But I am not looking at him as much because I feel guilty. He doesn’t know yet. I don’t know how we are going to tell him. We are going to discuss this issue at the IEP meeting next week. We’ll have ideas then. Until then I feel heavy with my gorging and my secrets.
Tuesdays are full and crazy, but I luvs them. Tuesdays are when I have my Baby Bellies, and when I have to make the school newsletter, Lincoln Lines. It is a lot of working getting through both, and there are times when I have wanted to quit, but I am proud of myself for hanging in there.
Today was a good day, albeit busy. In the morning I got an email from a dad at the school who is also a good friend of ours, and he had at item for the newsletter about the Pumpkinfest Golf Tournament. Pumpkinfest is our school’s biggest fundraiser, and it is crazy busy and successful. There is, among many things, a silent auction, and the tournament was one of the prizes to bid on. I was psyched when I got the email about it because now I had my lead story. I told Ned and he said, “You are such a huge dork.”
Well, yes. But he doesn’t understand how much fun it is running a tiny media empire. I love amassing school news items from various sources: the main office, the front door notices, the school website, and parents and teachers sending me emails. Most everyone gets stuff to me by my Monday deadline, and by Tuesday afternoon, after the Baby Bellies, I can take an hour or two and lay it all out online. I come up with attention-grabbing headlines; I decide what is front page news and what is stuck in the back; I edit things so that they fit and are clear; and I get Ben to do art for a story or two. Sometimes I use Clip Art, but that stuff is so corny. Ben’s stuff is edgy and powerful, like this one he did for the golf tournament: [if no image, Blogger sucks]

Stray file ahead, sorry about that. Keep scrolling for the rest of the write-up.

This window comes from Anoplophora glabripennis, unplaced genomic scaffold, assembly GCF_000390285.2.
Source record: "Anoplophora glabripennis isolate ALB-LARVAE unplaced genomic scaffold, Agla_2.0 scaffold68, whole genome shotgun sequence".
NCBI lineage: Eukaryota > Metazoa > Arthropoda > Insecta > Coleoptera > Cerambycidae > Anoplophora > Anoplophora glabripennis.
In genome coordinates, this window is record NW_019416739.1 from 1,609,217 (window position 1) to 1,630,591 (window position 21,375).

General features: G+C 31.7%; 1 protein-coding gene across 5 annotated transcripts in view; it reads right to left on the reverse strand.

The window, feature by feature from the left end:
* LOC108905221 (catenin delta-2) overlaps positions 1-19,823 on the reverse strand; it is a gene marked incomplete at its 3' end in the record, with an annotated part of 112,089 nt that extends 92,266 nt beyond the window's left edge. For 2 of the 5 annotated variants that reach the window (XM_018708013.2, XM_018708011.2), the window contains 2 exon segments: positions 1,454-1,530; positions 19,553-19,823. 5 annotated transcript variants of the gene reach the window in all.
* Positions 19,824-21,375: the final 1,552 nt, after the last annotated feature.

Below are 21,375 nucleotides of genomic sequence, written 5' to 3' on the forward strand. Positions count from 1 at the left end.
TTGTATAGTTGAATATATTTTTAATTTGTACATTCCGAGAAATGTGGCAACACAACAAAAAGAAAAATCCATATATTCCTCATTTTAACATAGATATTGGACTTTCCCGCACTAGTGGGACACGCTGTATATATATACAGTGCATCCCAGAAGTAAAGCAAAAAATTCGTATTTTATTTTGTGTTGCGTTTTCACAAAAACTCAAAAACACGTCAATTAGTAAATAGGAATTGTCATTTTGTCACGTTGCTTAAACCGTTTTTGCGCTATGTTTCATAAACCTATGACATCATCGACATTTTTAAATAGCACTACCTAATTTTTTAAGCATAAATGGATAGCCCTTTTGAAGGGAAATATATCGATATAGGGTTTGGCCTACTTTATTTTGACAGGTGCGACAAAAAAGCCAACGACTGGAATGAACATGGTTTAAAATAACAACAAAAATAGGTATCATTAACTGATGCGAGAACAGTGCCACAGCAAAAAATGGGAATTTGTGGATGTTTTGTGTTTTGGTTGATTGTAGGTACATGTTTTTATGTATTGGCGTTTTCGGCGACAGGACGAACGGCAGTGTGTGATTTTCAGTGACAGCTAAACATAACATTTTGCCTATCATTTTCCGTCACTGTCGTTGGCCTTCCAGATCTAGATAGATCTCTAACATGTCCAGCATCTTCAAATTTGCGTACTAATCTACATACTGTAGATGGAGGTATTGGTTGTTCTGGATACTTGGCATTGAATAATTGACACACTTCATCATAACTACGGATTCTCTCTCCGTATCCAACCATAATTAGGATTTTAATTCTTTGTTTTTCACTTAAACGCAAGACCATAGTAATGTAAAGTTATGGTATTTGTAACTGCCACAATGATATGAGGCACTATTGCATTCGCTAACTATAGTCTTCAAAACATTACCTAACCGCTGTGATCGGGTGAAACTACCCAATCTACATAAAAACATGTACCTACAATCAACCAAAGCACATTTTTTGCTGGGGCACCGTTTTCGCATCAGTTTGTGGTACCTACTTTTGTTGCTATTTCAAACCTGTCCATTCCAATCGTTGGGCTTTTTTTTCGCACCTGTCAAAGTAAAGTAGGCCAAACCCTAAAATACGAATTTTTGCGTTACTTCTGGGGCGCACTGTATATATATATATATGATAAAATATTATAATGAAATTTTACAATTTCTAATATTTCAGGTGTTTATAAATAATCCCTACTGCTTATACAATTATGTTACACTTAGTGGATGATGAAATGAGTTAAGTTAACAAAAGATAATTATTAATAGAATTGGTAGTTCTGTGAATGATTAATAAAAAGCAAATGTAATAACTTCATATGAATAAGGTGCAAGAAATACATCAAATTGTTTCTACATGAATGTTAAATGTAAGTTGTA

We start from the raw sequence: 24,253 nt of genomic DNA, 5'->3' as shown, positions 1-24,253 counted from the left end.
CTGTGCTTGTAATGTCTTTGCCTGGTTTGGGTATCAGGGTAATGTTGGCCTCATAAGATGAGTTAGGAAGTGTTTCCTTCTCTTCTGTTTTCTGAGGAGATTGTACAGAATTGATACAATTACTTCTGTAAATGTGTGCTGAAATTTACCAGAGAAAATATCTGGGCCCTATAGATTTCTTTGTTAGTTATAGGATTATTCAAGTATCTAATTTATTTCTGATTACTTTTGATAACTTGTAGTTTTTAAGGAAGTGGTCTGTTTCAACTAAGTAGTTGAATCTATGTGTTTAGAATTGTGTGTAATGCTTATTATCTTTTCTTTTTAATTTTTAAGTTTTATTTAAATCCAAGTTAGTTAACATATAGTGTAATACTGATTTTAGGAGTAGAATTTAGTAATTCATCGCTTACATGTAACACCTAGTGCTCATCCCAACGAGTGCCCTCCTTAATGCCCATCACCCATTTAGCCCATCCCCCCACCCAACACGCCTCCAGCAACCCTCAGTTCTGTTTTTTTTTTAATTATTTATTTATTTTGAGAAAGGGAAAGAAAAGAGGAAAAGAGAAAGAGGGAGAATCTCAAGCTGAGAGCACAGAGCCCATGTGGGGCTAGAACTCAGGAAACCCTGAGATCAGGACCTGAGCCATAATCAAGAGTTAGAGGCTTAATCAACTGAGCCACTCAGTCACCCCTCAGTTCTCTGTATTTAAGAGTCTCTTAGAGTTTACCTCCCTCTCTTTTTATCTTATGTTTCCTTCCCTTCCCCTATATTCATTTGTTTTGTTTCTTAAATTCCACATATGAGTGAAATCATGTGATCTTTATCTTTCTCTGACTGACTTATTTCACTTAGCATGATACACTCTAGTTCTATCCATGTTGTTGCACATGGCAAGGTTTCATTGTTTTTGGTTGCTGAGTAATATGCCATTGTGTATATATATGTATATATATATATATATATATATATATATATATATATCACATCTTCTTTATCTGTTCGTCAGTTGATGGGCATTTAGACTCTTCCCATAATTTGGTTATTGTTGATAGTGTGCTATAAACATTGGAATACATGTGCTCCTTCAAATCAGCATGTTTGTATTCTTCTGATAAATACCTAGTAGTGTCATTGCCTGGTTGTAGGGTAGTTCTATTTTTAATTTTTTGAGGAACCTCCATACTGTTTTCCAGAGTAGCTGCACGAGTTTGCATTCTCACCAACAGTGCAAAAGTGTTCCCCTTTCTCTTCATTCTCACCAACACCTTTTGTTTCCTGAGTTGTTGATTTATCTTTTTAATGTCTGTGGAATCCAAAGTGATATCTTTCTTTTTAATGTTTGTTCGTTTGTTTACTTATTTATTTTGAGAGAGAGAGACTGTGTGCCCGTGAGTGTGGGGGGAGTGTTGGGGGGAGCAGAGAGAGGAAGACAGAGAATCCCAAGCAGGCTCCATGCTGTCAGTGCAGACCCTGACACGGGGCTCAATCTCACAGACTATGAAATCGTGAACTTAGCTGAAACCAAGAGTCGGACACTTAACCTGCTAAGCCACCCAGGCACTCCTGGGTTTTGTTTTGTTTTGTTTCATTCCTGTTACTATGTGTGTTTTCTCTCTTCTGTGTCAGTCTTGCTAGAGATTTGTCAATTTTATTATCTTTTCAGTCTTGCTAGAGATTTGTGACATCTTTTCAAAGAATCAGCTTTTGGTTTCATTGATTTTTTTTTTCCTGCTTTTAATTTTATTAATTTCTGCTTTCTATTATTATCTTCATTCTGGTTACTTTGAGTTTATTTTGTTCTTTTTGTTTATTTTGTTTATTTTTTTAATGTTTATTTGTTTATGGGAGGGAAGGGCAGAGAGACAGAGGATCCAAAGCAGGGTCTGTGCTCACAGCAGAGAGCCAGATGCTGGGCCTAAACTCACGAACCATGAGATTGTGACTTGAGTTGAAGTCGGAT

I was in some kind of zone today, because it went well with the Baby Bellies. It has not gone that well much this session; there are 13 girls, plus occasional playdates come along, and I have had a hard time with all the chaos. I talked to a friend who runs an afterschool baking class like mine, and she said that the thing to do is hold them off on the snack as long as possible, and only expect to be able to teach them 30 minutes worth of stuff. The rest of the time is eating and running around.
But more than that stellar advice, there was also my expectations being too high. These are very little girls, for God’s sake. What was I thinking, that they had to learn so much bellydance? It hit me like a clap of thunder today: let them play with the veils, who cares? That’s pretty much all they like, anyway. And who can blame them? They are floating color! Candy on the breeze! Silken rainbows!
But I could not let go entirely. I still made them practice the “fold and hold” (making a pocket around themselves with their veils folded sideways and held in one hand) and camels (S-shaped body waves stepping forward). One of them insisted we call the camel move “Figs,” after her pet dog, whose belly apparently undulates in the same fashion. So then I said that we should do the camels — er, Figs — into the center of the circle when we do our recital piece, instead of the hip-lift-walk that becomes an utter mess when they try to do it.